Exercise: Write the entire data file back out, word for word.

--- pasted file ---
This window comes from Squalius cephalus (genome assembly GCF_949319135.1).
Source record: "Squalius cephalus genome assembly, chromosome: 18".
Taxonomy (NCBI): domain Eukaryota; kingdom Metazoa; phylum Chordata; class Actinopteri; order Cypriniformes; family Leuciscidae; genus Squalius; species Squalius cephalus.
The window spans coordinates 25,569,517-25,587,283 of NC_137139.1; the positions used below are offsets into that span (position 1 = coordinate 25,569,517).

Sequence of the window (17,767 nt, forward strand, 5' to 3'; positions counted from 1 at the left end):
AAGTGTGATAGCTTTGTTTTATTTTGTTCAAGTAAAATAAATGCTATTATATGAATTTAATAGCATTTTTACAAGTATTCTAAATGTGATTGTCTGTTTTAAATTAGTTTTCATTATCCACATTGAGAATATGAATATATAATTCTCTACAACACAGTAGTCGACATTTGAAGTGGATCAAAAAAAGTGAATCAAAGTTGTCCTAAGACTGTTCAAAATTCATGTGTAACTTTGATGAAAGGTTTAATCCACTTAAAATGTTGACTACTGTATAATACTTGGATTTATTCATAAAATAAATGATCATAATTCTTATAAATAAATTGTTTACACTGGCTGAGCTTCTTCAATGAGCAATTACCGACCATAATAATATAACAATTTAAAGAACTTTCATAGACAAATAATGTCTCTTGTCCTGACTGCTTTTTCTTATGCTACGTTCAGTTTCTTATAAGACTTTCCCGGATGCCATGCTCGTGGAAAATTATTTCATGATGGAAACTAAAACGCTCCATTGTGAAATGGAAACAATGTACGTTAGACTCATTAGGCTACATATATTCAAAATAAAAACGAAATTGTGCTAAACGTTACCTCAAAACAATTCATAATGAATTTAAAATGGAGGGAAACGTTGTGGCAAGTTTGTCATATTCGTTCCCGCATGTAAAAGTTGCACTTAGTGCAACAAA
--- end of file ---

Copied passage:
This window comes from Squalius cephalus (genome assembly GCF_949319135.1).
Source record: "Squalius cephalus genome assembly, chromosome: 18".
Taxonomy (NCBI): domain Eukaryota; kingdom Metazoa; phylum Chordata; class Actinopteri; order Cypriniformes; family Leuciscidae; genus Squalius; species Squalius cephalus.
The window spans coordinates 25,569,517-25,587,283 of NC_137139.1; the positions used below are offsets into that span (position 1 = coordinate 25,569,517).

Sequence of the window (17,767 nt, forward strand, 5' to 3'; positions counted from 1 at the left end):
AAGTGTGATAGCTTTGTTTTATTTTGTTCAAGTAAAATAAATGCTATTATATGAATTTAATAGCATTTTTACAAGTATTCTAAATGTGATTGTCTGTTTTAAATTAGTTTTCATTATCCACATTGAGAATATGAATATATAATTCTCTACAACACAGTAGTCGACATTTGAAGTGGATCAAAAAAAGTGAATCAAAGTTGTCCTAAGACTGTTCAAAATTCATGTGTAACTTTGATGAAAGGTTTAATCCACTTAAAATGTTGACTACTGTATAATACTTGGATTTATTCATAAAATAAATGATCATAATTCTTATAAATAAATTGTTTACACTGGCTGAGCTTCTTCAATGAGCAATTACCGACCATAATAATATAACAATTTAAAGAACTTTCATAGACAAATAATGTCTCTTGTCCTGACTGCTTTTTCTTATGCTACGTTCAGTTTCTTATAAGACTTTCCCGGATGCCATGCTCGTGGAAAATTATTTCATGATGGAAACTAAAACGCTCCATTGTGAAATGGAAACAATGTACGTTAGACTCATTAGGCTACATATATTCAAAATAAAAACGAAATTGTGCTAAACGTTACCTCAAAACAATTCATAATGAATTTAAAATGGAGGGAAACGTTGTGGCAAGTTTGTCATATTCGTTCCCGCATGTAAAAGTTGCACTTAGTGCAACAAA